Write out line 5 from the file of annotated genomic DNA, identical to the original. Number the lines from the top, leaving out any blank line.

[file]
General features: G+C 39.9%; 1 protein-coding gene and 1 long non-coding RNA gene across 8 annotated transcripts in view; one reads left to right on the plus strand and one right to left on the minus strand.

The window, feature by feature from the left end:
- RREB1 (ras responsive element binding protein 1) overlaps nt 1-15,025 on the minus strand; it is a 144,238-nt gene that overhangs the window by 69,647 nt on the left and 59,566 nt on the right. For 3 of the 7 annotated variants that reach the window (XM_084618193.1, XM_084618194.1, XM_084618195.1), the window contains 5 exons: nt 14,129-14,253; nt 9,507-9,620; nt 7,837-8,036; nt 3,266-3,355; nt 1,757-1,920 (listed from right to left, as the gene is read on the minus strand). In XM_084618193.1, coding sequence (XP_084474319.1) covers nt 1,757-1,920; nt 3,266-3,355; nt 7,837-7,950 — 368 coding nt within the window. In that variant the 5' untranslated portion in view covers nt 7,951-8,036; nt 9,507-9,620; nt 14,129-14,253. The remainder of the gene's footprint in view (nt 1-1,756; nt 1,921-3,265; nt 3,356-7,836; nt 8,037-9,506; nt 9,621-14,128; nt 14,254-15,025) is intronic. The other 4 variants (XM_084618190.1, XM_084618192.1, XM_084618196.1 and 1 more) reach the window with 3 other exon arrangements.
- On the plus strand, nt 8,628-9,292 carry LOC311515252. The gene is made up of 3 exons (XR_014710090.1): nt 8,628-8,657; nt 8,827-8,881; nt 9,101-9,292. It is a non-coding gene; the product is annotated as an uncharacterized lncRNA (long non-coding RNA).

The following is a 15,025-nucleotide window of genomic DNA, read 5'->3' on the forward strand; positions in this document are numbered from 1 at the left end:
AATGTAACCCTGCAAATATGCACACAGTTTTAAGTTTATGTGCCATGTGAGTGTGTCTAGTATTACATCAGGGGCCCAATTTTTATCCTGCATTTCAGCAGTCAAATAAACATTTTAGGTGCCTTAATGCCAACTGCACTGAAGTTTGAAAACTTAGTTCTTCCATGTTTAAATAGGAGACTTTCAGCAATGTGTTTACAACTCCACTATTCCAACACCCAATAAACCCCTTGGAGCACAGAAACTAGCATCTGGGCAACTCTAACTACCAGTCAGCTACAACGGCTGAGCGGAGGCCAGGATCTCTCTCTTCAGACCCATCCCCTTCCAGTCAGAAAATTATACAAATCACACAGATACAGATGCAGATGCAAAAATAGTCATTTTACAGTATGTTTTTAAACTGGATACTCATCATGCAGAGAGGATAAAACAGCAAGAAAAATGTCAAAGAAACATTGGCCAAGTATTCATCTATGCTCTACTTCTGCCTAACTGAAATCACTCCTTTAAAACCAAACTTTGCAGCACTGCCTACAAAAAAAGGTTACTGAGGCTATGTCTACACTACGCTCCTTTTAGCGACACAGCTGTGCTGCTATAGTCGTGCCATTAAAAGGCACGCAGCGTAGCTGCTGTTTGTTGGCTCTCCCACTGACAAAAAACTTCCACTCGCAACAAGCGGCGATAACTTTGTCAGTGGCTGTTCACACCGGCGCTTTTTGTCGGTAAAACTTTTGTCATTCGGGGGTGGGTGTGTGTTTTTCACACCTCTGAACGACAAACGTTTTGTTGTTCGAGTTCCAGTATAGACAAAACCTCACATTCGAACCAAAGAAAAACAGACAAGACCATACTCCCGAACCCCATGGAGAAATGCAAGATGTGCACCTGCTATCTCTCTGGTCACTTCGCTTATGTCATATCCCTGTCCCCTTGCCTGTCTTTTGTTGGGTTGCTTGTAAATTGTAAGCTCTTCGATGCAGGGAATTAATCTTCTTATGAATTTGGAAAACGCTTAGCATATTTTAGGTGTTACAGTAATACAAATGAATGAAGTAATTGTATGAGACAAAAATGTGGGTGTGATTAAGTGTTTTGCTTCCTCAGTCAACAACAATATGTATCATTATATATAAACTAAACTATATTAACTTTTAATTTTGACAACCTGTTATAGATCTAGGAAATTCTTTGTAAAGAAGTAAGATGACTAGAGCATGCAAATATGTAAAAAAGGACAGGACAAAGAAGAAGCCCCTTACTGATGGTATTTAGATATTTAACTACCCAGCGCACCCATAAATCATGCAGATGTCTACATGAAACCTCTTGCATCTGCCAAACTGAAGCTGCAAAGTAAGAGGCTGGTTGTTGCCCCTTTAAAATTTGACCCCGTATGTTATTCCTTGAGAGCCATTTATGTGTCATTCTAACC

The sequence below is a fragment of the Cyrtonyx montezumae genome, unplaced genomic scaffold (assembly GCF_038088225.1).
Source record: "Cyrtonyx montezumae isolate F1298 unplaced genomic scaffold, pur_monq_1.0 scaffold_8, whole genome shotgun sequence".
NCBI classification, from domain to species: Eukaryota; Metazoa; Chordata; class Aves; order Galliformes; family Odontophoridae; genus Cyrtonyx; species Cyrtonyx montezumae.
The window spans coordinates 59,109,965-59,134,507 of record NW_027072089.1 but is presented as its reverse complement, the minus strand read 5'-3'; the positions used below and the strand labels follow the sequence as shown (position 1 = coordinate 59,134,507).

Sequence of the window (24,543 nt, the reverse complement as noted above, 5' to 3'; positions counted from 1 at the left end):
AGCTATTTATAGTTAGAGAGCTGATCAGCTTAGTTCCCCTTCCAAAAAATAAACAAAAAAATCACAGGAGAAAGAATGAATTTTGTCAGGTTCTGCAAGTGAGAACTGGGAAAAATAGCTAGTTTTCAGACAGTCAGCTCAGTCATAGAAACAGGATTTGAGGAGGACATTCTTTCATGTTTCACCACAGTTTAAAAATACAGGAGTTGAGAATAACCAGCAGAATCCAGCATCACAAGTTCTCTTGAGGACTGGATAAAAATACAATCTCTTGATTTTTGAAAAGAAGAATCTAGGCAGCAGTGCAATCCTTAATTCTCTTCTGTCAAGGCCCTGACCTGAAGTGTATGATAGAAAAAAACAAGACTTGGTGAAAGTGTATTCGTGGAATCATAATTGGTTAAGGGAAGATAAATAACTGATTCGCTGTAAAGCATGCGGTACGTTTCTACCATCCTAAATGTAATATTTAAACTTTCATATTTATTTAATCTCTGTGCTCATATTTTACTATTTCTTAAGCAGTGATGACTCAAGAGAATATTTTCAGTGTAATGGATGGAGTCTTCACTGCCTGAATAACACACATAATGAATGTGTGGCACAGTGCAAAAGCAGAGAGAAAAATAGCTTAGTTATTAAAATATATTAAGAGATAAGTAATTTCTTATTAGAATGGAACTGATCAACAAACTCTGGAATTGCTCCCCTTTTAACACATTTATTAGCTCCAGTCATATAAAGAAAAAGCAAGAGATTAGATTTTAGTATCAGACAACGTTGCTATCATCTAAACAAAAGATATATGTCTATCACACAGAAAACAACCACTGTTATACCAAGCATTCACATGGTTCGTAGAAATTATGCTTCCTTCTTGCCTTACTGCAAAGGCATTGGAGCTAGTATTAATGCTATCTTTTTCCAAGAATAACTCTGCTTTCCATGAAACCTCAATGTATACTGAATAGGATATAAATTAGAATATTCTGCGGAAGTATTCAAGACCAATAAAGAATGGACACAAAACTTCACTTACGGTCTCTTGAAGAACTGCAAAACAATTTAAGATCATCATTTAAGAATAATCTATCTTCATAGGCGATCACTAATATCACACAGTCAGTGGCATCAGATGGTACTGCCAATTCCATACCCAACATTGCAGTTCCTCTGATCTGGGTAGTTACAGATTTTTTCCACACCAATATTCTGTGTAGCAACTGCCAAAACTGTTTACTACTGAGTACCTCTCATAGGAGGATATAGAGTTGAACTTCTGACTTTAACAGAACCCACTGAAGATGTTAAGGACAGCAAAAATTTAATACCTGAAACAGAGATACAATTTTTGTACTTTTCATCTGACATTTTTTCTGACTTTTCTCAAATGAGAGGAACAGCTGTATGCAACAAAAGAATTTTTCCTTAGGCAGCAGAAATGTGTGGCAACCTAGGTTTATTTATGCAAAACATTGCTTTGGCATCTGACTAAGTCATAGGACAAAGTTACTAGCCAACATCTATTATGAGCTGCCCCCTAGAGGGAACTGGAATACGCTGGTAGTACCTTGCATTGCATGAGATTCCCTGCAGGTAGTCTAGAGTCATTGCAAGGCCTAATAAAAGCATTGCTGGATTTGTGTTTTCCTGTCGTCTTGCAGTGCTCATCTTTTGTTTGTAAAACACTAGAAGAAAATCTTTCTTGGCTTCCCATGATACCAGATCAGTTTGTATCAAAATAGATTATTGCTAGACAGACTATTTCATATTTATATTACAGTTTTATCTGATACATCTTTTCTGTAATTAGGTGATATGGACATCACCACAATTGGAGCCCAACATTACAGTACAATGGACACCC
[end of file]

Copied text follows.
The following is a 15,025-nucleotide window of genomic DNA, read 5'->3' on the forward strand; positions in this document are numbered from 1 at the left end: